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 Post subject: Master Cylinder Help
PostPosted: June 15, 2017, 11:47 am 
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Location: Round Rock, TX
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Admittedly, I am no mechanic, but I replaced the Master Cylinder myself and then paid a shop to replace everything else related to the brake system. Shop cannot get full pressure in system and think that the problem is the master.

The master install was self explanatory, except for a little rubber disc. I placed it into the hole where the pedal shaft contacts the piston. Was that correct? The master was bench bled before mounting and bled after mounting several times as well.

Please help... this is about the only thing between getting the truck roadworthy. Thanks in advance.

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 Post subject: Re: Master Cylinder Help
PostPosted: June 15, 2017, 2:16 pm 
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I've never heard of placing anything between the pushrod and piston, so that rubber disk is probably not right. Bench bleeding was good. It is possible that the master cylinder is bad out of the box. Incorrect adjustment of drum brakes can make it seem as though the system is not working properly. If they are a rather typical modern shop, I suppose it is possible they don't know how to do that, though many newer vehicles do still have drums on the rear.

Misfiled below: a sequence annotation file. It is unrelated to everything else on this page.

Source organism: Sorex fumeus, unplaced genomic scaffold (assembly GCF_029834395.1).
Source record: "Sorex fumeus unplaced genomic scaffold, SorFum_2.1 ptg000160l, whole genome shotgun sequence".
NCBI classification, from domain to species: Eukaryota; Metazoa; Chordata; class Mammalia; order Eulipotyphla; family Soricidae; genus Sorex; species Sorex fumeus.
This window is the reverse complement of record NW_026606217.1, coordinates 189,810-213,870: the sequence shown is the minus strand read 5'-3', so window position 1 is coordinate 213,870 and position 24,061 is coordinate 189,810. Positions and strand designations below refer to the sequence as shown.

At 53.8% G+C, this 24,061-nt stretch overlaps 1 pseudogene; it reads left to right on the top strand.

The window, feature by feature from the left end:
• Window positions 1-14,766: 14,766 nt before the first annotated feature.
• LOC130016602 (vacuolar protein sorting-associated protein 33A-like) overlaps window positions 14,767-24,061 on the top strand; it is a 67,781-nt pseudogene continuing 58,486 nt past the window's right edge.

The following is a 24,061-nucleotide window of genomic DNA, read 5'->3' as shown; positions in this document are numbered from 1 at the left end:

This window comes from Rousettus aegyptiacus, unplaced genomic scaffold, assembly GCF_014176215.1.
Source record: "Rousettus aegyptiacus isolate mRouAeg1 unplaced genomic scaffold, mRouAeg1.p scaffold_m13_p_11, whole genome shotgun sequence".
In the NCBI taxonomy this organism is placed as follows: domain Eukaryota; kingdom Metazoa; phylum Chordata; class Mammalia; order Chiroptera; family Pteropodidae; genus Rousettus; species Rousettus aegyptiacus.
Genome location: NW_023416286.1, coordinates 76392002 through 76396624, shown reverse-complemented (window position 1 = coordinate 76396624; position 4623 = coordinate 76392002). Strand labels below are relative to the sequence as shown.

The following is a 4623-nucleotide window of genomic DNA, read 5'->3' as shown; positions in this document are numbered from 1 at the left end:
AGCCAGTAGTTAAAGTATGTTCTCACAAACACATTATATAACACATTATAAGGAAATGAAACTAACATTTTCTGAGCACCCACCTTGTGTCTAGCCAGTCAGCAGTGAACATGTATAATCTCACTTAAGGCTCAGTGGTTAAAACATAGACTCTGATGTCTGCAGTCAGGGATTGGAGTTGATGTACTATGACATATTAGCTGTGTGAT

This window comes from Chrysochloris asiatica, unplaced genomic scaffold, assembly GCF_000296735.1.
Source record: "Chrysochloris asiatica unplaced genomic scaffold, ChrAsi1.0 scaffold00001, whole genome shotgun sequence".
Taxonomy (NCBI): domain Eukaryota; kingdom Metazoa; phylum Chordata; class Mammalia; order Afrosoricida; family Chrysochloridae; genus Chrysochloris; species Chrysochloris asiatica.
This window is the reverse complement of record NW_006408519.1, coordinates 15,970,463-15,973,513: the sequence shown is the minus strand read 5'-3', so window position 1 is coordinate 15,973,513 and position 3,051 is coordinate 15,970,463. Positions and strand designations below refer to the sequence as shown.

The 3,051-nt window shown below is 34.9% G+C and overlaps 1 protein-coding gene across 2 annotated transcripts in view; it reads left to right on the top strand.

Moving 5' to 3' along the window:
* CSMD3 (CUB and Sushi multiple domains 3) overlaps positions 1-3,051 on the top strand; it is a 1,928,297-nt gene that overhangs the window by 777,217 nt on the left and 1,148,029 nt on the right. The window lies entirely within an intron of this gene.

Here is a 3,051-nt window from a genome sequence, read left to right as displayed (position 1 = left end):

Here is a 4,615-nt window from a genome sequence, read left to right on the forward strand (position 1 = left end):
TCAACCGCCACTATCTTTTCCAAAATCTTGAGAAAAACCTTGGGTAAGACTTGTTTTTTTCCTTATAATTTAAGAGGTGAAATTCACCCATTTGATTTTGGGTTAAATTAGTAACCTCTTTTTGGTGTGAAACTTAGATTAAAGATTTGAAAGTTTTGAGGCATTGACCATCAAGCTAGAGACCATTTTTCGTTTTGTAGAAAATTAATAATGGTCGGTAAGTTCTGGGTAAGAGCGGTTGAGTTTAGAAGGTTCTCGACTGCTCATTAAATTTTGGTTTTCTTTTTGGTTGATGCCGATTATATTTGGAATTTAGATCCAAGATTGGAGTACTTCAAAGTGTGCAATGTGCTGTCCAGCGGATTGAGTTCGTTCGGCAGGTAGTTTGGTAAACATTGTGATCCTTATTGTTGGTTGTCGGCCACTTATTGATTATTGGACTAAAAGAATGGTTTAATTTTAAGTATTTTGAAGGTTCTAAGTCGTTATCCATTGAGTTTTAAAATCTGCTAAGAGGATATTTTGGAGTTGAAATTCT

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 Post subject: Re: Master Cylinder Help
PostPosted: June 15, 2017, 2:52 pm 
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Just picked it up and there is no pressure at all. Pedal goes to the floor. it seems like there is a lot of movement before the rod even engages the piston. Are there different length rods for these trucks that maybe got switched out when someone replaced the master before?

I bought a new master and will post a pic of the piston hole and disc. It looks different than pics on Autozone's website. I bought both of mine at O'Reilly.

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 Post subject: Re: Master Cylinder Help
PostPosted: June 15, 2017, 3:24 pm 
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The pushrod is not typically replaced with the master cylinder. Did it work with the previous master cylinder?

There are different length pushrods that will fit and perhaps it was shortened at one time. After 50 or 60 years, it's hard to know what has been done in the past.

The pushrod is also adjustable. It is mounted using an eccentric bolt. If that is adjusted incorrectly, it can require quite a bit of pedal travel before the master cylinder is engaged.

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318 Y-block (292 +.070 bore, +.170 stroke), FMS T5-Z w/Mustang 10.5" diaphragm clutch.


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 Post subject: Re: Master Cylinder Help
PostPosted: June 15, 2017, 4:16 pm 
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Wasn't working before. I am going to play with adjusting the rod before removing the master. Thanks.